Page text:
Bing's banner week: Plugs from Steve Jobs and Google

Bing's banner week: Plugs from Steve Jobs and Google

Summary: It's been a great week for Microsoft's Bing. First, Apple CEO Steve Jobs gives Bing a plug. Then Google imitates you.

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If you're the folks behind Microsoft's Bing search engine, it must be one happy morning. Just think of the week Bing has had. On Monday, Apple CEO Steve Jobs gives Bing a plug and makes it a search option on the iPhone. Two days later, Google gives Bing a silent plug by imitating it on the home page.

Go figure. Hell, if these keeps up Microsoft can throttle back on those Bing commercials.

On Wednesday, Google did something extremely curious. It allowed you to add a photo or image as background to your search page. Google explains:

To provide you with an extra bit of inspiration, we‘ve collaborated with several well-known artists, sculptors and photographers to create a gallery of background images you can use to personalize your Google homepage.

Well that's just swell. Now Google.com looks separated at birth from Bing. Toss in other Google features that are also Bing-ish and you have to wonder what's going on here.

Here's Google.

Here's Bing.

Ain't it cute?

Update: Google said in a Tweet that the old all-white home page is returning. Now this could become missive about how Bing envy could hurt Google, but David Gewirtz already did that.

I'm still stunned by Bing's good fortune this week. Google's Bing-fest comes after Jobs gave Bing some props at his WWDC keynote. Now the Jobs plug wasn't that surprising. Apple is at war with Google over mobile ads and would love to cut the search giant out of its ecosystem. Meanwhile, Apple and Microsoft have been frenemies for a long time.

Jefferies analyst Katherine Egbert sums up the frenemy angle:

Although Apple and Microsoft have been arch rivals in the tech industry for several decades, they have formed partnerships over the years when convenient. This started in 1997 when Microsoft invested $150mm into an ailing Apple while pledging to continue to support Internet Explorer and Office on the Mac for 5 years. We believe Google's dominance in online search and newer Android and Chrome initiatives has now given the two tech giants a common target.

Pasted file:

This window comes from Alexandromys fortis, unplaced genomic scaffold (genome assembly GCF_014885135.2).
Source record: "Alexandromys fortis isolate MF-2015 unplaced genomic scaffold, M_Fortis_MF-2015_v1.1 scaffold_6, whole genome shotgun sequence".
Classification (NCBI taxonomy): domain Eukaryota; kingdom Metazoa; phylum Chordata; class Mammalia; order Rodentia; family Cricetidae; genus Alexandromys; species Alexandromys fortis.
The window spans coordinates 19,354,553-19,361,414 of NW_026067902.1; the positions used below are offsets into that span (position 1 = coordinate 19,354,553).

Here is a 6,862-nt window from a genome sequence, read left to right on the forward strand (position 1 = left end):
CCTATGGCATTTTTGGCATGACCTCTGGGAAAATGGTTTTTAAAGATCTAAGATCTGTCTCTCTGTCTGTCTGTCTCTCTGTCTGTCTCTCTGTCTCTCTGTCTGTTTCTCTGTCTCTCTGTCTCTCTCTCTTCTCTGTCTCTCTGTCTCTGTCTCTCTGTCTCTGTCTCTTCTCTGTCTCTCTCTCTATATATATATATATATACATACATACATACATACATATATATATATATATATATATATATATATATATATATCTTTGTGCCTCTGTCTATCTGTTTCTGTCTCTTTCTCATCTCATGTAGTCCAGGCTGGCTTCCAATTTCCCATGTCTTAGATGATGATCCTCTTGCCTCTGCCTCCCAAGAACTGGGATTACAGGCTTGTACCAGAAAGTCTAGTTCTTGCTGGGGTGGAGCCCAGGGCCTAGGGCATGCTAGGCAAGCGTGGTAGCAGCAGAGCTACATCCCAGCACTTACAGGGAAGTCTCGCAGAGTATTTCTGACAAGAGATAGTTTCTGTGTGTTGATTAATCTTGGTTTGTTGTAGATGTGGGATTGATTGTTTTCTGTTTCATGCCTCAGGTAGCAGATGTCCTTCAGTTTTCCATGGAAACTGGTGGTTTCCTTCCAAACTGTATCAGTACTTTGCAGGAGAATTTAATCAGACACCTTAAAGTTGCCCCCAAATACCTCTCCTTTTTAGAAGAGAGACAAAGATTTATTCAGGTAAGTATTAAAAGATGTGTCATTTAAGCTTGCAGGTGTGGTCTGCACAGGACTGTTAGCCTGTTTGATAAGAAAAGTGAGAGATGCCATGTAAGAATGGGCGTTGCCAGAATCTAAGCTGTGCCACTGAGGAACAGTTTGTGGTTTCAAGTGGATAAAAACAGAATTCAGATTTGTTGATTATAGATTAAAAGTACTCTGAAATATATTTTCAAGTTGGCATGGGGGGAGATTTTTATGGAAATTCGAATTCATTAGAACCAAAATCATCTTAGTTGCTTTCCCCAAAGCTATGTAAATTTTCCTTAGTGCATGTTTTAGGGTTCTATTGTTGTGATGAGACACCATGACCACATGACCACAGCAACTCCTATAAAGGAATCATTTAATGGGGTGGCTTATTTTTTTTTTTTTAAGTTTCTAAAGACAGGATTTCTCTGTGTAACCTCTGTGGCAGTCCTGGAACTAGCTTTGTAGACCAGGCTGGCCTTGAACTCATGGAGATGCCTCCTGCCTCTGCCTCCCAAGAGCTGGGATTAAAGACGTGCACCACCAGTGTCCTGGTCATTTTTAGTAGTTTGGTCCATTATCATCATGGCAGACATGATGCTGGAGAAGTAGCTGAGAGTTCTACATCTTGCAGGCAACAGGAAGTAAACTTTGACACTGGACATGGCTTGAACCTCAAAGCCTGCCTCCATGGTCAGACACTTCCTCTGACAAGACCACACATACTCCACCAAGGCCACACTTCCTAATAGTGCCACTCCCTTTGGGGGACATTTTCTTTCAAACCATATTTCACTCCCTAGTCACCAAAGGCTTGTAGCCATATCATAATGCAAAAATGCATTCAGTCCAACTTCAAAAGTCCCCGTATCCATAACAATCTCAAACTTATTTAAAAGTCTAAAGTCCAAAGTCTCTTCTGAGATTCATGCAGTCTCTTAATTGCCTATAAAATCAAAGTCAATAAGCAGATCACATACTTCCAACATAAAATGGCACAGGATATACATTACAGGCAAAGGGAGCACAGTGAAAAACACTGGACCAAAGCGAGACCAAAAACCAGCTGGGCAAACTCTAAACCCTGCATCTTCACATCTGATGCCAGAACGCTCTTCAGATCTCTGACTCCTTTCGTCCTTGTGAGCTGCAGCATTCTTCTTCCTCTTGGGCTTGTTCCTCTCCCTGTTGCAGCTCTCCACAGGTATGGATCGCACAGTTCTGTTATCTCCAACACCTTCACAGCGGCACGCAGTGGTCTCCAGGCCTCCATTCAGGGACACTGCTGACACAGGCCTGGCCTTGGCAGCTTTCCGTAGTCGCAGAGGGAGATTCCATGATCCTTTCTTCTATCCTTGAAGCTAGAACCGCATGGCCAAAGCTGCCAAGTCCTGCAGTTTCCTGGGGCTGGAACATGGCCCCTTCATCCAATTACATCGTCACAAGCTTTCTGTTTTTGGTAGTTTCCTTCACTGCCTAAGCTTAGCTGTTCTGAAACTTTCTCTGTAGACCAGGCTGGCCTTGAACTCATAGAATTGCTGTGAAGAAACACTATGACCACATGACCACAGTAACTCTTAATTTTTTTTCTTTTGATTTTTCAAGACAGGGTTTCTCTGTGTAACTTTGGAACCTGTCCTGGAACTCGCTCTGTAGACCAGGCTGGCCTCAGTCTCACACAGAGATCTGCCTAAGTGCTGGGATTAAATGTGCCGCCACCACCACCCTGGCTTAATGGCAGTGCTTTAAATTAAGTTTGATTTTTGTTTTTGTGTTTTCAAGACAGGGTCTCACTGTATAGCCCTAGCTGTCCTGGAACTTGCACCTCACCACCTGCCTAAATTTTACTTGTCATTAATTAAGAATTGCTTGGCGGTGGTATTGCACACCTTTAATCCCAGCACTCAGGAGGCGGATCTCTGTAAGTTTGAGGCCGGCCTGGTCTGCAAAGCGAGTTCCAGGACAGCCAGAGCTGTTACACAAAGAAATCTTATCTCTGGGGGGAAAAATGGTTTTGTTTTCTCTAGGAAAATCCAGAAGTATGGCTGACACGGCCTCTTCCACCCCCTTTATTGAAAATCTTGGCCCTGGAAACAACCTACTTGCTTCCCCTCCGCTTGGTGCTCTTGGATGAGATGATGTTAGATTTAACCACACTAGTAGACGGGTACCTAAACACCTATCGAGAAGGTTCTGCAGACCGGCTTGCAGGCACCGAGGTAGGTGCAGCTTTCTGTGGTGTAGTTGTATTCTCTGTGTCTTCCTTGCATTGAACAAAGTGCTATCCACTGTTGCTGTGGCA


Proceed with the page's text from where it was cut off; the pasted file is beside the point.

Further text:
And now there's a Bing plug. "We don't know if or how much Microsoft paid for this (iPhone) placement, but we think it's a good move for Microsoft," says Egbert.

Indeed, if Jobs tells his masses to try Bing and they just might. It has been quite a week for Bing.

Topics: Hardware, Apple, Banking, Browser, Google, Microsoft, Mobility, Smartphones

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29 comments
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  • It's got to confuse the hell out of Apple users.

    The Great Jobs has taught us to despise and ridicule everything Microsoft in our daily devotions. Now the collective finds itself in conflict as The Great Jobs seemingly contradicts his own message...
    ericesque
    • It has always been

      @ericesque
      the enemy of my enemy is my friend. It's just that Google is the new enemy (because Google back stabbed Apple by entering the phone market and sitting on Apple's board and stealing their ideas).
      iPad-awan
      • Back stabbed? You're kidding, right?

        @iPad-awan Google bought Android in 2005. Apple released iPhone in 2007. If Apple's board was too stupid to realize that Google would enter the mobile sector after buying a mobile OS, then it's their own fault.

        The truth is that Apple got pissed when Android turned out to be competitive. Apple hates it when anyone comes up with a better solution to the same problem.
        ericesque
      • Yes back stabbed... No I'm not kidding

        @ericesque
        Google buys a lot of things but no one talked about the Android until the iPhone came out. Apple was innovative enough to create the smartphone market for non-business people and Google is following Apple into a market that Apple created and claiming they [Google] made it because they just happen to buy Android in 2005.

        Also, Google and Apple were partners and that required some level of trust so no it wasn't Apple's fault for trusting Google. I don't blame Apple for being pissed either. I guess people who trust Google's motto of not being evil are at fault as well.
        iPad-awan
      • RE: Bing's banner week: Plugs from Steve Jobs and Google

        @iPad-awan
        Sorry but when did Google ever claim they created the smart phone market? That said, as far as I'm concerned Apple didn't exactly create the smart phone market either.
        Sephoroth
      • @iPad-awan I'm sorry. I didn't realize

        @iPad-awan that Apple and Google were high school sweethearts. *I* thought they were corporate businesses competing in a captialist economy. Business is business. Sometimes that means forming strategic alliances. But I've never heard of a company that graciously stepped aside so that a partnering company with could own a particular market.
        Grow up kid.
        ericesque
      • <a href="http://www.tran33m.com/vb/">forums</a>